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Home / Tips and Tricks / Fusion FightPad Controller finally helps me execute a correct Hadouken – View Geek

Fusion FightPad Controller finally helps me execute a correct Hadouken – View Geek



Rating:
8/10
?

  • 1 – Absolute Hot Garbage
  • 2 – Sorta Lukewarm Garbage
  • 3 – Strongly Faulted Design
  • 4 – Some Pros, Lots Of Cons
  • 5 – Acceptably Imperfect
  • 6 – Good enough to buy for sale
  • 7 – Good, but not the best in class
  • 8 – Great, with some footnotes
  • 9 – Close up and take my money [19659004] 10 – Absolute Design Nirvana

Price: $ 60

  PowerA Fusion FightPad, with an Amiibo
Michael Crider

Looking at the primary controls for the three major consoles today, you may think there is not much else to do to make a check perfectly. And you would be right! The current dual-stick design has served us well for nearly two decades. But struggling game fans long for an easier time.

Here's what we like

  • Classic layout
  • Wonderful D-pad and face buttons
  • Big thread with breakaway

And What We Don & # 39; t

  • C-stick switch does not work properly
  • Expensive
  • Less comfortable than modern controls

Enter PowerA's Fusion FightPad. This simplified wired controller is a shameless callback to the days of the lost SEGA Saturn days and its six-button pad has long been considered the best ever by some 2D combat fans. PowerA's modern revival replicates the look and feel of the original, with the SEGA-style circular D-pad, a wired building to reduce the input delay and some wonderfully snappy buttons from well-known switch supplier ALPS. again examines the switch version of this controller. It is also available for PS4 and Xbox One, with the only major difference being the central control cluster (start, select, home area) customized for each console.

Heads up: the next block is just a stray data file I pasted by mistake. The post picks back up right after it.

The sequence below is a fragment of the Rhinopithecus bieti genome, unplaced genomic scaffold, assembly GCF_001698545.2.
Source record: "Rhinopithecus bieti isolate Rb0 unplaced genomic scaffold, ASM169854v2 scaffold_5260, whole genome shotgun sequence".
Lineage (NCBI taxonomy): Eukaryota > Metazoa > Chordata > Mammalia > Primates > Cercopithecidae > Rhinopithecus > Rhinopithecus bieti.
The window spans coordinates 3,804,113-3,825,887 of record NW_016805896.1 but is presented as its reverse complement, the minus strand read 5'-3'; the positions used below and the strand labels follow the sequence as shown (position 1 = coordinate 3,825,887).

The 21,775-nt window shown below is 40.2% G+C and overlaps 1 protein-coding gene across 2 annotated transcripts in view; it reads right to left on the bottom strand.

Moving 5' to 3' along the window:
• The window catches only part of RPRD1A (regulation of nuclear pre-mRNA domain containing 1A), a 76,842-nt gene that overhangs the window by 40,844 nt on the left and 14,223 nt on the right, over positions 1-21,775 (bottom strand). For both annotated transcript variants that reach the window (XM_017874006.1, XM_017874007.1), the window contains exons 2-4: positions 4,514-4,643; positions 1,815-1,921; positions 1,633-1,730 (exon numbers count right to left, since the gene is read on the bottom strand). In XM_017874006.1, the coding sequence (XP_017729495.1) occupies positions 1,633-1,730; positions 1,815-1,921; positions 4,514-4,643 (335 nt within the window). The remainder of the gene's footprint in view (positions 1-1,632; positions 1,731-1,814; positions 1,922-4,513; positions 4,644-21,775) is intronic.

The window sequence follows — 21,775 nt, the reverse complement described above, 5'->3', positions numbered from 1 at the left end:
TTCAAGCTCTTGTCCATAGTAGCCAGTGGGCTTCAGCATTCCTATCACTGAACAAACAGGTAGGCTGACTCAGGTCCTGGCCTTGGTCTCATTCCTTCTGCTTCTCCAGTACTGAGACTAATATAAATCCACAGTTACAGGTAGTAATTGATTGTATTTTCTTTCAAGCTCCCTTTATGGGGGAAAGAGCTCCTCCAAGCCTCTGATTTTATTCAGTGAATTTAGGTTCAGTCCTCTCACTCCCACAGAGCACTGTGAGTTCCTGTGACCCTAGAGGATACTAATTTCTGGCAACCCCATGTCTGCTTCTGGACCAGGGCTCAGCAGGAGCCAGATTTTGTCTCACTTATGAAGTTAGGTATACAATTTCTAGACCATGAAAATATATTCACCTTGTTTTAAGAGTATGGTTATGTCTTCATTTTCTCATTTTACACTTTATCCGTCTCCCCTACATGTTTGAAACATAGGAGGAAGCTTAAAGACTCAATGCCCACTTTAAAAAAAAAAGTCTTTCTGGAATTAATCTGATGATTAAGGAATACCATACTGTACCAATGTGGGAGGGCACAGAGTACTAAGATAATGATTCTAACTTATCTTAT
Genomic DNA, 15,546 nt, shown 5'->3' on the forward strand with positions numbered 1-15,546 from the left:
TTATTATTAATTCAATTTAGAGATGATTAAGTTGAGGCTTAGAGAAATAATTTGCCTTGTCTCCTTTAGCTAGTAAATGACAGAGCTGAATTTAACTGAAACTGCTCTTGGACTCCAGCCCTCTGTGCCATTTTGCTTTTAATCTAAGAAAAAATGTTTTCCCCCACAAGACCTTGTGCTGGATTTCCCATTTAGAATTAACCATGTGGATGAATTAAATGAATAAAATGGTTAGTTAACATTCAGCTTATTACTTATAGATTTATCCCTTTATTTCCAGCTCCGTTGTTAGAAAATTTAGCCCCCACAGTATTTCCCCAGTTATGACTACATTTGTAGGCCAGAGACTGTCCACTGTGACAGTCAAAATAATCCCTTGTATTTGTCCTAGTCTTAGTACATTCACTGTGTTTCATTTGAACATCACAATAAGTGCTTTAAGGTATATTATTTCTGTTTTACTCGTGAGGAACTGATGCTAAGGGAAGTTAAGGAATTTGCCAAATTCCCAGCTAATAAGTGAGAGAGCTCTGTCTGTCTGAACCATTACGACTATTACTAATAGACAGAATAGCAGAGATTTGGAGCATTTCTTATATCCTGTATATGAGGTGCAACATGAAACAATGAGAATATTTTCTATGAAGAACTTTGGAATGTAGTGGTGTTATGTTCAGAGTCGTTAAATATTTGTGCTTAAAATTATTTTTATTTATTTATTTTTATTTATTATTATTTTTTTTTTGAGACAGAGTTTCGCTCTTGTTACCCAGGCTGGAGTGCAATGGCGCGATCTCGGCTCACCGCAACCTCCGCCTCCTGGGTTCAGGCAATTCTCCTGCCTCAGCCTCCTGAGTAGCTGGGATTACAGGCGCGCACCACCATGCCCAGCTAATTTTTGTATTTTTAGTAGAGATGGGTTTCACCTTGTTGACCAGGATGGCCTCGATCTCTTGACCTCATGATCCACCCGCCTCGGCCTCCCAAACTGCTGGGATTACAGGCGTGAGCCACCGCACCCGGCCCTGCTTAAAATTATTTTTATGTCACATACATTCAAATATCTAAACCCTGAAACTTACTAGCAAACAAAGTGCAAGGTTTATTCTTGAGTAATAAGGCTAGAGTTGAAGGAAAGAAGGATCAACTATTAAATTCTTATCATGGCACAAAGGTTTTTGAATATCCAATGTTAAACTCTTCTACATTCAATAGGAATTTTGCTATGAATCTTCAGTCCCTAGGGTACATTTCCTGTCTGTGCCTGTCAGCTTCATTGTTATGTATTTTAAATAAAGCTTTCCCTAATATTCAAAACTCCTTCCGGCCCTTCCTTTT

Although it makes some concessions to modern emotions, such as a complete set of four shoulder buttons and some extras in the central control area for console functions, this is an excellent resurrection of a classic design. It's an expensive option given its limited capacity, and if you're not into combat games, there's not much here for you. But if you are, it is well worth the investment.

Hit Me Baby

In its standard layout, FightPad dampens both analog sticks and doubles on the R and R2 (or ZR) buttons, placing them above and to the right of the four normal buttons handled by your left thumb. This gives you six buttons in the classic 2D fighter layout: soft, plain and hard punches, ditto for kicks. If you have ever played Street Fighter 2 in the arcade, you know how it goes – most new and re-released fighters work with this configuration without extra tipping.

But what about those who don't? Although FightPad does not offer proper programming, it does have some settings that you can change via on-the-fly switches. The left D-Pad can be changed from the usual D-pad input to a stick. This means that the console will detect your D-pad input as if it were an analog stick. For example, Super Smash Bros . where the usual D-pad is reserved for taunts, you can set it to the right stick instead (which leaves you with no tension but complete standard movements).

  FightPad & # 39; s D-pad.
It's spicy. Michael Crider

This can be applied to either the left or right stick, although the latter will not be useful as often. This still leaves you unlucky with most games that need dual-stick input (some kind of 3D shooter or third-person action game), but at least covers some of the bases that would otherwise be empty.

There's a switch on the top of the pad too: it changes the upper right shoulder button to a C-stick activator, so you can hold it and switch the D-pad to C-stick functionality. Or at least, that's what PowerA's marketing indicates and explicitly says you can use this button for dedicated smash attacks in Smash Bros. When I tested it, it didn't work – this button didn't seem to do anything.

  FightPad Shoulder Buttons.
This switch does not seem to work as intended. Michael Crider

I had to do a lot of testing (on my PC, actually!) Before I found out what happened: switching the shaft switch to its alternate position actually turns the R button to R3, which press the right analog stick and “click” on it. It's neat, but it's useless in Smash Bros. and most other fighting games. It's a pretty big miss in the Switch version of the controller, and I can't see how it would be useful on the PS4 or Xbox One controls, either.